The price of all commodities has gone up dramatically. It means it costs a lot more to feed an animal, and livestock producers are trying to deal with those realities for the second time in three years. The last time around was in 2008. University of Illinois Animal Scientist Mike Hutjens says some in the dairy sector did not weather that year well because they took their cows off feed.
"The bottom line our dairy producers have to realize, you can't cheat the bacteria," Hutjens said. "They don't read the farm magazines knowing the price of corn went up to $7.60, they just know we need certain carbon structures here to produce, and we never want to slow them down because they aren't in the union. As a result they produce 80% of my energy and 60% of my amino acids, so as a result I've got to make sure those rumen microbes are maxed out even if the price of corn appears to be high."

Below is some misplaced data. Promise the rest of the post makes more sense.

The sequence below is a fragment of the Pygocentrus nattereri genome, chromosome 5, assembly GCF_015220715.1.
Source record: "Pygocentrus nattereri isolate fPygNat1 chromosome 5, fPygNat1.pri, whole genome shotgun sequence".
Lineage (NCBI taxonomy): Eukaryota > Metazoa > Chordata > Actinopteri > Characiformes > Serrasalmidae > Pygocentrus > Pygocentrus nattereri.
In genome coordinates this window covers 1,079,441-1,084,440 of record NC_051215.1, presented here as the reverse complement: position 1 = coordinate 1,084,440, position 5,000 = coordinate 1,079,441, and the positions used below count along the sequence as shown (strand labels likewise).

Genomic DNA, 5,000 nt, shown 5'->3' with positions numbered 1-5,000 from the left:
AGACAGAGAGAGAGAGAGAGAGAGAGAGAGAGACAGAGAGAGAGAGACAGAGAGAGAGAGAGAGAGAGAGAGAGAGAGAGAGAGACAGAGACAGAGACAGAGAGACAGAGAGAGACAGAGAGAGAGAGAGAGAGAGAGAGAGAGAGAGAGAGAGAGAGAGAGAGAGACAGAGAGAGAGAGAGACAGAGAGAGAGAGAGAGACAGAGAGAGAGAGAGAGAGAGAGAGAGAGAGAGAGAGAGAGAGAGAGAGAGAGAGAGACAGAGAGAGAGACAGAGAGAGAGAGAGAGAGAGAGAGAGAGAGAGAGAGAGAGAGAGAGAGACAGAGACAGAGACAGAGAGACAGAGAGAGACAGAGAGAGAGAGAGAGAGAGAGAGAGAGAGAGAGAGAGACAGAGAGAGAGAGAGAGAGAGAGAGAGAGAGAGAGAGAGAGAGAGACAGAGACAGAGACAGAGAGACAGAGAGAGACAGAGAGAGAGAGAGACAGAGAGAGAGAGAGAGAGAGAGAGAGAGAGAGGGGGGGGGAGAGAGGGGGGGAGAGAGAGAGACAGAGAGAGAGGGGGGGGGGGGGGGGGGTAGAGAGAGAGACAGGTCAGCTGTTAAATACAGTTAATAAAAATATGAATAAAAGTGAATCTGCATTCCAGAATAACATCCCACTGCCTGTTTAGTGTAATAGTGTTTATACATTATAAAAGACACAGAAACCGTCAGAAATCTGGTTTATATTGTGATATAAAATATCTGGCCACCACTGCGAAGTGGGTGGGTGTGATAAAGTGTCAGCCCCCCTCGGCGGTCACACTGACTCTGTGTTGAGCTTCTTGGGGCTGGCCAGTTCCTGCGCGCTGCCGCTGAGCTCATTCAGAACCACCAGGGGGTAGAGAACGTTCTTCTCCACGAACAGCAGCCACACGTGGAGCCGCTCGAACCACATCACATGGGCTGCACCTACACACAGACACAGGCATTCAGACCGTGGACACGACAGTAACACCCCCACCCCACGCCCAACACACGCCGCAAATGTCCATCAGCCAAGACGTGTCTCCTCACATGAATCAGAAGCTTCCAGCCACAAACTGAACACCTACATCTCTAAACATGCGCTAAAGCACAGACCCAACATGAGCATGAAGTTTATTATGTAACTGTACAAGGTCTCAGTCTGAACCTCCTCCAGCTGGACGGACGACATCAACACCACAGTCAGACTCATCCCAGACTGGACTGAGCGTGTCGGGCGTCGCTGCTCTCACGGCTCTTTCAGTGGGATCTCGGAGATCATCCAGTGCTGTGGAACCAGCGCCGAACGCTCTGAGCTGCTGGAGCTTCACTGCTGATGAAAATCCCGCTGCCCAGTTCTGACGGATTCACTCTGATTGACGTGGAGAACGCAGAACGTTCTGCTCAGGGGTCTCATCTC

Hutjens says a program a friend put together that compares different feeds shows that corn is underpriced for the dairy industry. He says that even $8 corn is a better buy rather than looking at alternative feedstuffs such as corn silage and distillers grains."
Sesame is a software program from Ohio State University. It is a $10 download and can be found at SesameSoft.com. It allows the user to compare the price of 30 typical feedstuffs used in the Midwest for dairy rations.
"It looks at such things as energy and protein forms and fiber sources and comes up with a commonality, which says corn is worth $8.50 a bushel, that's what it's worth, and current price is $7.50, it is still considered a good buy," Hutjens said. "Although many of my livestock producers would roll their eyes and say you've got to be kidding me."
The price of feed looks like it will remain very high through the summer months. The price of milk, on the other hand, is projected to fall through the end of the calendar year. Hutjens says a dairy cannot afford to take cows off feed because it takes too long to bring them back into full production. He suggests using Sesame to find the breakeven price at full feed, and that it will be worth not making money in the short run in order to just come out on the other end of this financial crunch.